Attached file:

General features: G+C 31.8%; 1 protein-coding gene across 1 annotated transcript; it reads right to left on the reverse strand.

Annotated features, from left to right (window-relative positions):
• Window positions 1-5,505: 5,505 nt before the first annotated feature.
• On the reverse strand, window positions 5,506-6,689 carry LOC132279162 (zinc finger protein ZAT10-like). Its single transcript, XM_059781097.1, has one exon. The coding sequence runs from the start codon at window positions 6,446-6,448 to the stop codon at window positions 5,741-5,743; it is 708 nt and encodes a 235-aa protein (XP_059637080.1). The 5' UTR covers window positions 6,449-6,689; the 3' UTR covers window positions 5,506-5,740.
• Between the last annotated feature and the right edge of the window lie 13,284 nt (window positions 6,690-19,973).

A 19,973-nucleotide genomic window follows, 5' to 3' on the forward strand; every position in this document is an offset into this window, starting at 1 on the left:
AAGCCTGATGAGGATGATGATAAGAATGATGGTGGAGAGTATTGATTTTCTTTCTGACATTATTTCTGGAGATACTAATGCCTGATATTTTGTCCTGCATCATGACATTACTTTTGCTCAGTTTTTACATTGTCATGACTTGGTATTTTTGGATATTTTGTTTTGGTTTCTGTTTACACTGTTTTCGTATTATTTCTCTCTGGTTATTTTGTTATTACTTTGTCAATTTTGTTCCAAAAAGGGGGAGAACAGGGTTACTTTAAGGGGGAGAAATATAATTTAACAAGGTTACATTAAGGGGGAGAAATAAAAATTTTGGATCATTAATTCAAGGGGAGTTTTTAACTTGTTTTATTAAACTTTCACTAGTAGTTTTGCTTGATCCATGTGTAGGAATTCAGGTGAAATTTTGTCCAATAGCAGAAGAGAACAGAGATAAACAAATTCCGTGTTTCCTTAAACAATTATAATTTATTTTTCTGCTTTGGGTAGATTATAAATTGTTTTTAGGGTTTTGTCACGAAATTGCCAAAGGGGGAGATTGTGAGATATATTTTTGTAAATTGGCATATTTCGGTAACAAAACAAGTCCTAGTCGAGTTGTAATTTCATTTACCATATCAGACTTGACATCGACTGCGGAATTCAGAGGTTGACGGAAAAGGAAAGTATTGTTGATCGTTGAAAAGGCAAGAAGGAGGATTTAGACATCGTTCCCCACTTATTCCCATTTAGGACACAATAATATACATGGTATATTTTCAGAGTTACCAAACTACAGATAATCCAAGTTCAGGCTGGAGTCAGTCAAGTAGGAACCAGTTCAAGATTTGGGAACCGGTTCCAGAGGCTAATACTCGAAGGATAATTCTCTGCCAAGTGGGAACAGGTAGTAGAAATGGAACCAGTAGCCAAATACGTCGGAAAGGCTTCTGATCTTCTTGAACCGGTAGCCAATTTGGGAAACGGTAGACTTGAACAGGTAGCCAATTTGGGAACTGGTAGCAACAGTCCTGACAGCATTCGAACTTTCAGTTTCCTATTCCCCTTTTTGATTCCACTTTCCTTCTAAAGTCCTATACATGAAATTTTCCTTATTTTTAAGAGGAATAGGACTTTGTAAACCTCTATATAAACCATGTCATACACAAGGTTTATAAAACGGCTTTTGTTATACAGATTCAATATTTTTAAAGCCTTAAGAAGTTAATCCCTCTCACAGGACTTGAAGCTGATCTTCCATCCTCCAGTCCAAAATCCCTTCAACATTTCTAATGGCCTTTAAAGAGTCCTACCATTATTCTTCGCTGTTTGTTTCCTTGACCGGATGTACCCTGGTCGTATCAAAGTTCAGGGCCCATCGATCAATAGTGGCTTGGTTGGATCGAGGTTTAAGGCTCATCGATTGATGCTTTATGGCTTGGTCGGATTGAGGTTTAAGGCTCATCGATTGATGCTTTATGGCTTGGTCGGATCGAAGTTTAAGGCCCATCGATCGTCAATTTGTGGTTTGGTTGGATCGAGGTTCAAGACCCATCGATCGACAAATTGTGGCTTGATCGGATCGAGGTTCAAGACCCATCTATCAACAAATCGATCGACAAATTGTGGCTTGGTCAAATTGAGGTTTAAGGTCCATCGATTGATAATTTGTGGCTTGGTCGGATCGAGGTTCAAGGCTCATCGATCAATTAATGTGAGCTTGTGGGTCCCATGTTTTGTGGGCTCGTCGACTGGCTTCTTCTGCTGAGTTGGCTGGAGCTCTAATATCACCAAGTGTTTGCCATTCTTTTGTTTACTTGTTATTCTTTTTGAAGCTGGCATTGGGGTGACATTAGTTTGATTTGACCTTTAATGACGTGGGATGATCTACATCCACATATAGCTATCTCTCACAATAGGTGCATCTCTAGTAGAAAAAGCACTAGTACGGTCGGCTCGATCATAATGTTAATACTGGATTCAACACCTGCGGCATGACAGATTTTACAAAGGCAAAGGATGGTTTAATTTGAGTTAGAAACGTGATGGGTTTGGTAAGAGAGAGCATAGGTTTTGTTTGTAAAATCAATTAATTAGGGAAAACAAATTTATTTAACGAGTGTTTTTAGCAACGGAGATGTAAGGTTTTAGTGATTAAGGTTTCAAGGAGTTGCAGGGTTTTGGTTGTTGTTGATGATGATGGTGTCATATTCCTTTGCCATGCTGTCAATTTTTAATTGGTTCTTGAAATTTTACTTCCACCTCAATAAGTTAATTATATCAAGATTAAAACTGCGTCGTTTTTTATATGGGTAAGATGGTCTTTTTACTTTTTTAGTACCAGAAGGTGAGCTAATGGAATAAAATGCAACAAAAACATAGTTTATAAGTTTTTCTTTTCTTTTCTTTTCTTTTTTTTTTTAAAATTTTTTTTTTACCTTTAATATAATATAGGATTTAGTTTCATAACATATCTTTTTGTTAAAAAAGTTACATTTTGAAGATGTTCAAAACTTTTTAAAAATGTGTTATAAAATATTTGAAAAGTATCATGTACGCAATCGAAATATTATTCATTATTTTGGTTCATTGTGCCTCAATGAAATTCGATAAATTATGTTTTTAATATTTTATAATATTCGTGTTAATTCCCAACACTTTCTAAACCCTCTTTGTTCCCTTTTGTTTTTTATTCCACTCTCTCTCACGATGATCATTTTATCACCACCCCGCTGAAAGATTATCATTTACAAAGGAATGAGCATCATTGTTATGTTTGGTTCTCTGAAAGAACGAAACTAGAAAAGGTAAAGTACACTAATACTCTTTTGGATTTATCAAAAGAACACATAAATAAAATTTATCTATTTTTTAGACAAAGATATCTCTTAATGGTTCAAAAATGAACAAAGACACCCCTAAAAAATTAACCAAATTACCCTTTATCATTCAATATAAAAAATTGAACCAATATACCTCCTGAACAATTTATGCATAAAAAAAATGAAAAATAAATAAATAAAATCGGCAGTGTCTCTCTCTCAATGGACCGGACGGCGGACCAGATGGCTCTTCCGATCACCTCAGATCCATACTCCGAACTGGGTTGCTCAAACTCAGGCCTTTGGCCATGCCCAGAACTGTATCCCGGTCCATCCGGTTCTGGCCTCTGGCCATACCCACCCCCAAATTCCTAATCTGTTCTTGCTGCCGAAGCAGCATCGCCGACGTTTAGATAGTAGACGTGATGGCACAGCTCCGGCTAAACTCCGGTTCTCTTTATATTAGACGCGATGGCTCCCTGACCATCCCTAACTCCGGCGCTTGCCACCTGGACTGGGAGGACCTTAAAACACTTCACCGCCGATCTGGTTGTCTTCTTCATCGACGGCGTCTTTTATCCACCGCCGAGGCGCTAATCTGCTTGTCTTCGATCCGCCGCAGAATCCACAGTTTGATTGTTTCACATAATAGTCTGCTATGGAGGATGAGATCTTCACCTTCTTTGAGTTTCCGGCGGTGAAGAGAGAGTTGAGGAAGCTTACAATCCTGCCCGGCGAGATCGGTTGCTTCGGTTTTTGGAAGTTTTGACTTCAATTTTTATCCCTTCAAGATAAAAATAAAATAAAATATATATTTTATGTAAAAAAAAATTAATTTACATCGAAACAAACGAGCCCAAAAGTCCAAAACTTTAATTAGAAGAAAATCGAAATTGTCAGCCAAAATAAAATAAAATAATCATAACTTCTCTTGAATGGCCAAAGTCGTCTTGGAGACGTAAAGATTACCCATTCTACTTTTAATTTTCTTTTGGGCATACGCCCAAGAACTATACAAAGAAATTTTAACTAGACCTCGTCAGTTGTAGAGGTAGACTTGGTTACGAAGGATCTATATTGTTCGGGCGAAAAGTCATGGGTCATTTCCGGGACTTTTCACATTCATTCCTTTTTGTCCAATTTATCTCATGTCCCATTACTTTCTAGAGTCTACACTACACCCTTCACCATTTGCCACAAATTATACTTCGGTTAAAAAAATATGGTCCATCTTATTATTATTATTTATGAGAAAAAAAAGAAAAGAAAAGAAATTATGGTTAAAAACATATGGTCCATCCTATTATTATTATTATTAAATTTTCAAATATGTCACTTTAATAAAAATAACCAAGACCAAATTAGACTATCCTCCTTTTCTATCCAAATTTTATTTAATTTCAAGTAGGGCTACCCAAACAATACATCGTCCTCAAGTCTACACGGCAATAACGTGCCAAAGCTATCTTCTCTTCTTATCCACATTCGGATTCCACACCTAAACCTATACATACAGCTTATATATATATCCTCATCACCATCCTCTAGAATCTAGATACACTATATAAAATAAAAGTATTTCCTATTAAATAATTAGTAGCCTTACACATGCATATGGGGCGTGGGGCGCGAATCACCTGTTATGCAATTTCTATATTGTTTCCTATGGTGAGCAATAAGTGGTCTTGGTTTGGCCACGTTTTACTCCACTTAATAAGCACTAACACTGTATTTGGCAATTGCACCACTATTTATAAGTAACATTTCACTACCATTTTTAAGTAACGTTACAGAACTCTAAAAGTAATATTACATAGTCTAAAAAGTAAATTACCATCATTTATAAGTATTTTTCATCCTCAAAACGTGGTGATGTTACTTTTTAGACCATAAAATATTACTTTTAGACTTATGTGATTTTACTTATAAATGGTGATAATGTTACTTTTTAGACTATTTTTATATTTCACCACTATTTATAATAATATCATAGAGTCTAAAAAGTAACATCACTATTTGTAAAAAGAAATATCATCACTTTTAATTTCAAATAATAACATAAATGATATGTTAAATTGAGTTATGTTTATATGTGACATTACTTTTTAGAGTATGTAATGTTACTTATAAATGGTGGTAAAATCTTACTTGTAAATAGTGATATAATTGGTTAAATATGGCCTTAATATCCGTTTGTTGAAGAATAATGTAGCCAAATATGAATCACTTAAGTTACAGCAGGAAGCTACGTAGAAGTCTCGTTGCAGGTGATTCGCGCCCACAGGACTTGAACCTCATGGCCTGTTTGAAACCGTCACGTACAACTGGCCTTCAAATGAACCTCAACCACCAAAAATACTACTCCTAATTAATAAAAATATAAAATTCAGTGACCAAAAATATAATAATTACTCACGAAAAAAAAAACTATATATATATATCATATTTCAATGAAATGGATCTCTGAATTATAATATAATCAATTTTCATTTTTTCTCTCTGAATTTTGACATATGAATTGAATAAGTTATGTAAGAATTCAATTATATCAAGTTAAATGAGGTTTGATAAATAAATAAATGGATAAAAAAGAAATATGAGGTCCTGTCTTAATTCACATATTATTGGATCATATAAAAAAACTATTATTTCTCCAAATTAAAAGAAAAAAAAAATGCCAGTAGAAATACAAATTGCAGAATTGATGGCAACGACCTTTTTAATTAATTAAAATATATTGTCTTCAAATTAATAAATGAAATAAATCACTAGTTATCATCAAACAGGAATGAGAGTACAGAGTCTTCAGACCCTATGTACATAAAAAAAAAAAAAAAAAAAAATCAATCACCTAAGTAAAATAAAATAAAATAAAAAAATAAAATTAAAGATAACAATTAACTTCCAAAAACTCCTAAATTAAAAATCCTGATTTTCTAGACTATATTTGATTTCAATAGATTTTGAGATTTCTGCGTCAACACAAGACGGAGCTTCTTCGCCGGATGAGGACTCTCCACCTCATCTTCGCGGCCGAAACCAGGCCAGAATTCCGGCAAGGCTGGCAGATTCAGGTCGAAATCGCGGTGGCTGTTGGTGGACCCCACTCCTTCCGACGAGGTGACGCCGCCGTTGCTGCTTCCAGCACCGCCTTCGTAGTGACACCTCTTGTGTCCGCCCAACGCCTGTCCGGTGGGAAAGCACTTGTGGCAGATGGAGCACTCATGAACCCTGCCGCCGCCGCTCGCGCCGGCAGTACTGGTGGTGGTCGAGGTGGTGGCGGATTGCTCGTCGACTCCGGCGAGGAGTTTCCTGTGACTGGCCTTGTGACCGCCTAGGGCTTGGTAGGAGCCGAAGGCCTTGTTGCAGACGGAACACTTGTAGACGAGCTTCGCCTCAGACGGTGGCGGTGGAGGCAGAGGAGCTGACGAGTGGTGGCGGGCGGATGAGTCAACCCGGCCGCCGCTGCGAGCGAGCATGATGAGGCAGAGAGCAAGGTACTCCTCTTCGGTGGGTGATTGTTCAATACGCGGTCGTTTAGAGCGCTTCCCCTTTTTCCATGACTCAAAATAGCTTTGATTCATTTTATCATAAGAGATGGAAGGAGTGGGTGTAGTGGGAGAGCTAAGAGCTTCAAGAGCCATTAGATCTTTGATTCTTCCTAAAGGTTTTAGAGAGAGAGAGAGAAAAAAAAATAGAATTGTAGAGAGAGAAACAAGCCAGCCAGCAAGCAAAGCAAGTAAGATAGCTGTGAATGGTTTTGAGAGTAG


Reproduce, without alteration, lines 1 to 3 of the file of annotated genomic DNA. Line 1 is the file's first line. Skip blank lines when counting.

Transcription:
General features: G+C 31.8%; 1 protein-coding gene across 1 annotated transcript; it reads right to left on the reverse strand.

Annotated features, from left to right (window-relative positions):
• Window positions 1-5,505: 5,505 nt before the first annotated feature.